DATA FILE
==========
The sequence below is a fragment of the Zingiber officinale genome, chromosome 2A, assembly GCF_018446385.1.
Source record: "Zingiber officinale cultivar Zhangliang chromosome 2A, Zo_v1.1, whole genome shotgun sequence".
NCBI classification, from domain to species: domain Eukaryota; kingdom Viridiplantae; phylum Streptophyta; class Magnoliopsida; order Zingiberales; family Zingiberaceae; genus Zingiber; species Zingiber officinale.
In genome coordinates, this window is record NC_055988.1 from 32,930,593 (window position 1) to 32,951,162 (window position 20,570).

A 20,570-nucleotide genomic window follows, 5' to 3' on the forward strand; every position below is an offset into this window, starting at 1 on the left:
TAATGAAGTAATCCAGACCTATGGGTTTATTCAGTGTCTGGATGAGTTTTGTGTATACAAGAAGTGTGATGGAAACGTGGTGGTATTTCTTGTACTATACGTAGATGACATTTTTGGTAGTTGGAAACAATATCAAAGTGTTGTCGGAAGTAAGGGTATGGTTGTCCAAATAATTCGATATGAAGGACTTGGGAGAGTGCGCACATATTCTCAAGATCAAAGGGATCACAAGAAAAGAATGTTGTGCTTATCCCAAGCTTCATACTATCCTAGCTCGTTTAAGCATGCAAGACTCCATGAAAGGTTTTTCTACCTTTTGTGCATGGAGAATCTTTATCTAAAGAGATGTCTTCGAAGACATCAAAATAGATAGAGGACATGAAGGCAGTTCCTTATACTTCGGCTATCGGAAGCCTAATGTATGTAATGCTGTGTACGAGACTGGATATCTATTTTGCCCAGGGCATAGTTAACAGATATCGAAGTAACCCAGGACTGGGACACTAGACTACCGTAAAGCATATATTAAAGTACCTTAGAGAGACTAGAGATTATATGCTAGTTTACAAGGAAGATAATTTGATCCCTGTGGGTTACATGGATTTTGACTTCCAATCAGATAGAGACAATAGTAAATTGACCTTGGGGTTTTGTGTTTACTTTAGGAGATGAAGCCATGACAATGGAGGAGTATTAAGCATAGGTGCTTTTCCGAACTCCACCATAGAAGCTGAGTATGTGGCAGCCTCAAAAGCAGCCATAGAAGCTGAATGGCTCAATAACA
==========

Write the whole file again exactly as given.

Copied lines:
The sequence below is a fragment of the Zingiber officinale genome, chromosome 2A, assembly GCF_018446385.1.
Source record: "Zingiber officinale cultivar Zhangliang chromosome 2A, Zo_v1.1, whole genome shotgun sequence".
NCBI classification, from domain to species: domain Eukaryota; kingdom Viridiplantae; phylum Streptophyta; class Magnoliopsida; order Zingiberales; family Zingiberaceae; genus Zingiber; species Zingiber officinale.
In genome coordinates, this window is record NC_055988.1 from 32,930,593 (window position 1) to 32,951,162 (window position 20,570).

A 20,570-nucleotide genomic window follows, 5' to 3' on the forward strand; every position below is an offset into this window, starting at 1 on the left:
TAATGAAGTAATCCAGACCTATGGGTTTATTCAGTGTCTGGATGAGTTTTGTGTATACAAGAAGTGTGATGGAAACGTGGTGGTATTTCTTGTACTATACGTAGATGACATTTTTGGTAGTTGGAAACAATATCAAAGTGTTGTCGGAAGTAAGGGTATGGTTGTCCAAATAATTCGATATGAAGGACTTGGGAGAGTGCGCACATATTCTCAAGATCAAAGGGATCACAAGAAAAGAATGTTGTGCTTATCCCAAGCTTCATACTATCCTAGCTCGTTTAAGCATGCAAGACTCCATGAAAGGTTTTTCTACCTTTTGTGCATGGAGAATCTTTATCTAAAGAGATGTCTTCGAAGACATCAAAATAGATAGAGGACATGAAGGCAGTTCCTTATACTTCGGCTATCGGAAGCCTAATGTATGTAATGCTGTGTACGAGACTGGATATCTATTTTGCCCAGGGCATAGTTAACAGATATCGAAGTAACCCAGGACTGGGACACTAGACTACCGTAAAGCATATATTAAAGTACCTTAGAGAGACTAGAGATTATATGCTAGTTTACAAGGAAGATAATTTGATCCCTGTGGGTTACATGGATTTTGACTTCCAATCAGATAGAGACAATAGTAAATTGACCTTGGGGTTTTGTGTTTACTTTAGGAGATGAAGCCATGACAATGGAGGAGTATTAAGCATAGGTGCTTTTCCGAACTCCACCATAGAAGCTGAGTATGTGGCAGCCTCAAAAGCAGCCATAGAAGCTGAATGGCTCAATAACA